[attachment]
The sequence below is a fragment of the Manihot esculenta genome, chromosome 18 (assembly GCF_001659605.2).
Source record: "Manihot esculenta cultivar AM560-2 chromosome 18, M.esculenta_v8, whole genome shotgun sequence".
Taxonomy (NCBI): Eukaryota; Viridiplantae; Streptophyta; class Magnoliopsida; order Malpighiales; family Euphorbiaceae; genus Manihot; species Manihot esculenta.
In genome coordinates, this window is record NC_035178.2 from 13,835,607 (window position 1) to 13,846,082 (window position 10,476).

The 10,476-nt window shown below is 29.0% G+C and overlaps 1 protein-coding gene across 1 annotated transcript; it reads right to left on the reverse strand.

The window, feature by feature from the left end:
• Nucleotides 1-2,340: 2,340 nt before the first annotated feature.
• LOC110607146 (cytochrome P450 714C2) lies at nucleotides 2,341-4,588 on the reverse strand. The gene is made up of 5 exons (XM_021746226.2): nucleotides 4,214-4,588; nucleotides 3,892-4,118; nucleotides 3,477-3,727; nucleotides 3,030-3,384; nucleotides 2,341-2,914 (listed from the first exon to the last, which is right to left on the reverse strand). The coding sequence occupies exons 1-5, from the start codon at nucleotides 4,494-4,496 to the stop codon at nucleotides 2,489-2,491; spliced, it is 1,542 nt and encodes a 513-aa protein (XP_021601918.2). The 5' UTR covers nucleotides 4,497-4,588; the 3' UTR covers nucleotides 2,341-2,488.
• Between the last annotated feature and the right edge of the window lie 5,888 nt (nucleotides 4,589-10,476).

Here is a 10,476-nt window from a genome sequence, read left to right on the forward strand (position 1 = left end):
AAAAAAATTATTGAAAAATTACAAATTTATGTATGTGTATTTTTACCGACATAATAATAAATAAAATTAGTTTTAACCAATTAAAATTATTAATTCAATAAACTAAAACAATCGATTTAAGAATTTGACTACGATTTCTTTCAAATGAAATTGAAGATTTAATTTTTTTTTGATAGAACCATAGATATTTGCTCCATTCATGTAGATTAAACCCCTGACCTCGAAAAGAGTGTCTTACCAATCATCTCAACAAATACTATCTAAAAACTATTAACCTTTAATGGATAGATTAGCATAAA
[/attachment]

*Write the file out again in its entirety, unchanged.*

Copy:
The sequence below is a fragment of the Manihot esculenta genome, chromosome 18 (assembly GCF_001659605.2).
Source record: "Manihot esculenta cultivar AM560-2 chromosome 18, M.esculenta_v8, whole genome shotgun sequence".
Taxonomy (NCBI): Eukaryota; Viridiplantae; Streptophyta; class Magnoliopsida; order Malpighiales; family Euphorbiaceae; genus Manihot; species Manihot esculenta.
In genome coordinates, this window is record NC_035178.2 from 13,835,607 (window position 1) to 13,846,082 (window position 10,476).

The 10,476-nt window shown below is 29.0% G+C and overlaps 1 protein-coding gene across 1 annotated transcript; it reads right to left on the reverse strand.

The window, feature by feature from the left end:
• Nucleotides 1-2,340: 2,340 nt before the first annotated feature.
• LOC110607146 (cytochrome P450 714C2) lies at nucleotides 2,341-4,588 on the reverse strand. The gene is made up of 5 exons (XM_021746226.2): nucleotides 4,214-4,588; nucleotides 3,892-4,118; nucleotides 3,477-3,727; nucleotides 3,030-3,384; nucleotides 2,341-2,914 (listed from the first exon to the last, which is right to left on the reverse strand). The coding sequence occupies exons 1-5, from the start codon at nucleotides 4,494-4,496 to the stop codon at nucleotides 2,489-2,491; spliced, it is 1,542 nt and encodes a 513-aa protein (XP_021601918.2). The 5' UTR covers nucleotides 4,497-4,588; the 3' UTR covers nucleotides 2,341-2,488.
• Between the last annotated feature and the right edge of the window lie 5,888 nt (nucleotides 4,589-10,476).

Here is a 10,476-nt window from a genome sequence, read left to right on the forward strand (position 1 = left end):
AAAAAAATTATTGAAAAATTACAAATTTATGTATGTGTATTTTTACCGACATAATAATAAATAAAATTAGTTTTAACCAATTAAAATTATTAATTCAATAAACTAAAACAATCGATTTAAGAATTTGACTACGATTTCTTTCAAATGAAATTGAAGATTTAATTTTTTTTTGATAGAACCATAGATATTTGCTCCATTCATGTAGATTAAACCCCTGACCTCGAAAAGAGTGTCTTACCAATCATCTCAACAAATACTATCTAAAAACTATTAACCTTTAATGGATAGATTAGCATAAA